The first stage I went through with GTD was getting organized and getting things into a system rather than in my head. The next stage, still ongoing, has been getting more focused and disciplined about what projects/next actions I'll put on my plate. That comes from getting clearer about 20,000+ levels and making better decisions about what you want to enter into your life.

    Hope this helps

    take care,
    Matt

    Comment


    • #3
      Getting the Lists under Control

      At first I micro-managed the maintenance of the system and spent too much time on it. I stopped obsessing about keeping perfectly up-to-date and would rely on the Weekly Review for catching up. Now I use a notepad for my daily activities and notes (and keep my GTD data handy in my Palm) and update my GTD system only once a day for history and new Processed items.

      In the initial enthusiasm, my ToDo list got out of hand. I dumped off a lot into Someday/Maybe and then that got out of hand. So I simply deleted everything in Someday/Maybe on the assumption that if anything was important it would come back into my head again.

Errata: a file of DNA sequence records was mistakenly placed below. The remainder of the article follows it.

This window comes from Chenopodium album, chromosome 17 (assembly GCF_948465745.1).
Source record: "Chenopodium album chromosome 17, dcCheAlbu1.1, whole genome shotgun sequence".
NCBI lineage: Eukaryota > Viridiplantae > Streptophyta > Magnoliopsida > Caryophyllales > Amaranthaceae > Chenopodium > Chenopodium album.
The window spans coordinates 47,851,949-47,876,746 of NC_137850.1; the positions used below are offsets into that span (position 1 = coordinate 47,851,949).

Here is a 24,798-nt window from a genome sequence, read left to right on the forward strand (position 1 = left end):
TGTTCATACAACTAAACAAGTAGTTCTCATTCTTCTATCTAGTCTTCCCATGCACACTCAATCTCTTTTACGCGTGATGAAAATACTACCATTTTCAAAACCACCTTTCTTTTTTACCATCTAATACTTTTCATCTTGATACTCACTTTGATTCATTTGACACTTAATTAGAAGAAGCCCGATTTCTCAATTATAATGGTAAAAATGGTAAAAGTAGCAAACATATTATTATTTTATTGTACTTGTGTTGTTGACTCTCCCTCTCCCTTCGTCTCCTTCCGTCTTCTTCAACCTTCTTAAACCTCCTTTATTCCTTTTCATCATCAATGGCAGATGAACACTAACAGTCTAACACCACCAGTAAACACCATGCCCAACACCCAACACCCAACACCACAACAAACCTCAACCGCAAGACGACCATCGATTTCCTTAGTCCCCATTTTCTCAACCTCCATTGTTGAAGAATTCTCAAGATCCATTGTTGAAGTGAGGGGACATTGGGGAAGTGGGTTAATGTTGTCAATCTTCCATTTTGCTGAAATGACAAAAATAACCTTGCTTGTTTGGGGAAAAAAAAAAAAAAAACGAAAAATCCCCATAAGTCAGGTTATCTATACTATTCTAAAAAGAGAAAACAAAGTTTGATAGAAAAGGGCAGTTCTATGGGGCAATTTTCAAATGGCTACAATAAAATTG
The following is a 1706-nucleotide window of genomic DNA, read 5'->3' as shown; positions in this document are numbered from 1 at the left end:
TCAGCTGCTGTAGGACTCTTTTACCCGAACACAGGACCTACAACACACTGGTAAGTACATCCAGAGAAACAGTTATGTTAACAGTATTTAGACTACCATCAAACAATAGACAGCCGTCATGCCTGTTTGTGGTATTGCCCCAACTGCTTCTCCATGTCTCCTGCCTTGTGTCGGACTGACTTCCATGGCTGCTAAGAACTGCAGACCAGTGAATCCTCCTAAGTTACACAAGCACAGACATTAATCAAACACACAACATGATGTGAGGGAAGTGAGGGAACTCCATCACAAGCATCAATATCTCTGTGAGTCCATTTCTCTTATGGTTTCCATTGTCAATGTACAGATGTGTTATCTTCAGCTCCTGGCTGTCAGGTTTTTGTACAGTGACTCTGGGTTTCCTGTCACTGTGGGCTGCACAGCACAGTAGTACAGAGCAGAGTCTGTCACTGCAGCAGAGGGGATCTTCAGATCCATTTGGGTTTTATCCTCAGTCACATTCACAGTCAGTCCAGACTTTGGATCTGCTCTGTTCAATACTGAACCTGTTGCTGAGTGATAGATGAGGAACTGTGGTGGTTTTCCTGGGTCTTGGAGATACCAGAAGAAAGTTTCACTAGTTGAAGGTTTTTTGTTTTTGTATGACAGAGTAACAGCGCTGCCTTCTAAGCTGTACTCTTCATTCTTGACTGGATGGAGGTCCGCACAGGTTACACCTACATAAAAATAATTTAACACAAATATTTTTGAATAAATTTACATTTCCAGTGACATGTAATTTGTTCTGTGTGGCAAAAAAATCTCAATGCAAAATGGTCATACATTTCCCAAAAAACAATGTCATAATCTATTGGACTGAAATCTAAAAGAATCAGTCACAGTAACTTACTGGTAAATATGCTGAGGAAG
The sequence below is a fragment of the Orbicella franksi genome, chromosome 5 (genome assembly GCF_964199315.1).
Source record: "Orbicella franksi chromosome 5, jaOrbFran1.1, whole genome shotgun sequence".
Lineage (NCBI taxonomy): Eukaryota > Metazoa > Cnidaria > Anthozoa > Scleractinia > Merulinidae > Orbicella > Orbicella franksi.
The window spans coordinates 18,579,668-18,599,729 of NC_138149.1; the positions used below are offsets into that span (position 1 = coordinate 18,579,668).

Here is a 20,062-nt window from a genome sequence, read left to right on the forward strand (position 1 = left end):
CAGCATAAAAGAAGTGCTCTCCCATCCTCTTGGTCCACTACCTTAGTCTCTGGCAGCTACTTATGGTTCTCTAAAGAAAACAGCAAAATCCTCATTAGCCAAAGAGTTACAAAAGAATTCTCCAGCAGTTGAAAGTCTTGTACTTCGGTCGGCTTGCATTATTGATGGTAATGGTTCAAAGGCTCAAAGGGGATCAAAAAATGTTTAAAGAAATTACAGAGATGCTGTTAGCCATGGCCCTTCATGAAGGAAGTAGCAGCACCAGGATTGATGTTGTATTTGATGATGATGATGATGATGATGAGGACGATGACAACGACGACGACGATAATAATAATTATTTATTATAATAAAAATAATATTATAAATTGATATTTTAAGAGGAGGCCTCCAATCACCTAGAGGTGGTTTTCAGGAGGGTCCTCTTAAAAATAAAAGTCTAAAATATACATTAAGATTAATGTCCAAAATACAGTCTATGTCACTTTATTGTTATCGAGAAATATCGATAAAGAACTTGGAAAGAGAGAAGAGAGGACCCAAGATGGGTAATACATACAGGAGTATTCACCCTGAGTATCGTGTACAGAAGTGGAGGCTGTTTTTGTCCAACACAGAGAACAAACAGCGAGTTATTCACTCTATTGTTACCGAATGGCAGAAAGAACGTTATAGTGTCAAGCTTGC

I made my Projects list more manageable by not creating a Project unless it is ongoing and unfinished and there is no current next action. I write the Outcome and the First Action as a ToDo and as long as the Project remains active I just move it through the categories of next actions. If it gets stalled, I park the Project in the Waiting For list; if it becomes suspended, I put it in the Projects List. My Projects List is now a short list of things I would otherwise be in danger of neglecting or forgetting.

      It took me about 9 months to get the system to where I was no longer anxious to change it.

      Andrew

      Comment


      • #4
        Jamie,